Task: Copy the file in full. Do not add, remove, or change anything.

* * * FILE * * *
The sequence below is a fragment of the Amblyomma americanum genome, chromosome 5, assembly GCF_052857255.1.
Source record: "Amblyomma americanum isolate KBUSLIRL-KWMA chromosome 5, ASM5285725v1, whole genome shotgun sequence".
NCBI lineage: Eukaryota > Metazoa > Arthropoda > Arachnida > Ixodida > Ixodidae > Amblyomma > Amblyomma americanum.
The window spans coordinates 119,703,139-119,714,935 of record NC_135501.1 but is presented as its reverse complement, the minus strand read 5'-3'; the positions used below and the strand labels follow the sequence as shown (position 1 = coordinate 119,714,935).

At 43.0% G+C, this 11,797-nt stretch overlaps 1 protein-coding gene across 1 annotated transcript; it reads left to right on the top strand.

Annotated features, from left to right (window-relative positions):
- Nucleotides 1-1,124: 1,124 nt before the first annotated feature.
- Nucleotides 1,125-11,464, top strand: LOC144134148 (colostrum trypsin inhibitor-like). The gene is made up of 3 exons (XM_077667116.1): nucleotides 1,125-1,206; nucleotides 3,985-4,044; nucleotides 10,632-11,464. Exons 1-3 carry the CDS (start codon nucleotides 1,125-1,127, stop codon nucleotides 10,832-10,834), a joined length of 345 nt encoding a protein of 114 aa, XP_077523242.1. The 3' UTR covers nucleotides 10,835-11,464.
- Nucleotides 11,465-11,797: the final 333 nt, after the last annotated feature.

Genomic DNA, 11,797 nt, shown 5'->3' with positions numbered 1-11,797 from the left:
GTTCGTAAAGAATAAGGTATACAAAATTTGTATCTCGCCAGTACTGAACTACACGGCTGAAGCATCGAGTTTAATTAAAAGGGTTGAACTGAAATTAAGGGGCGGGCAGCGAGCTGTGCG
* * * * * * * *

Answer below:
The sequence below is a fragment of the Amblyomma americanum genome, chromosome 5, assembly GCF_052857255.1.
Source record: "Amblyomma americanum isolate KBUSLIRL-KWMA chromosome 5, ASM5285725v1, whole genome shotgun sequence".
NCBI lineage: Eukaryota > Metazoa > Arthropoda > Arachnida > Ixodida > Ixodidae > Amblyomma > Amblyomma americanum.
The window spans coordinates 119,703,139-119,714,935 of record NC_135501.1 but is presented as its reverse complement, the minus strand read 5'-3'; the positions used below and the strand labels follow the sequence as shown (position 1 = coordinate 119,714,935).

At 43.0% G+C, this 11,797-nt stretch overlaps 1 protein-coding gene across 1 annotated transcript; it reads left to right on the top strand.

Annotated features, from left to right (window-relative positions):
- Nucleotides 1-1,124: 1,124 nt before the first annotated feature.
- Nucleotides 1,125-11,464, top strand: LOC144134148 (colostrum trypsin inhibitor-like). The gene is made up of 3 exons (XM_077667116.1): nucleotides 1,125-1,206; nucleotides 3,985-4,044; nucleotides 10,632-11,464. Exons 1-3 carry the CDS (start codon nucleotides 1,125-1,127, stop codon nucleotides 10,832-10,834), a joined length of 345 nt encoding a protein of 114 aa, XP_077523242.1. The 3' UTR covers nucleotides 10,835-11,464.
- Nucleotides 11,465-11,797: the final 333 nt, after the last annotated feature.

Genomic DNA, 11,797 nt, shown 5'->3' with positions numbered 1-11,797 from the left:
GTTCGTAAAGAATAAGGTATACAAAATTTGTATCTCGCCAGTACTGAACTACACGGCTGAAGCATCGAGTTTAATTAAAAGGGTTGAACTGAAATTAAGGGGCGGGCAGCGAGCTGTGCG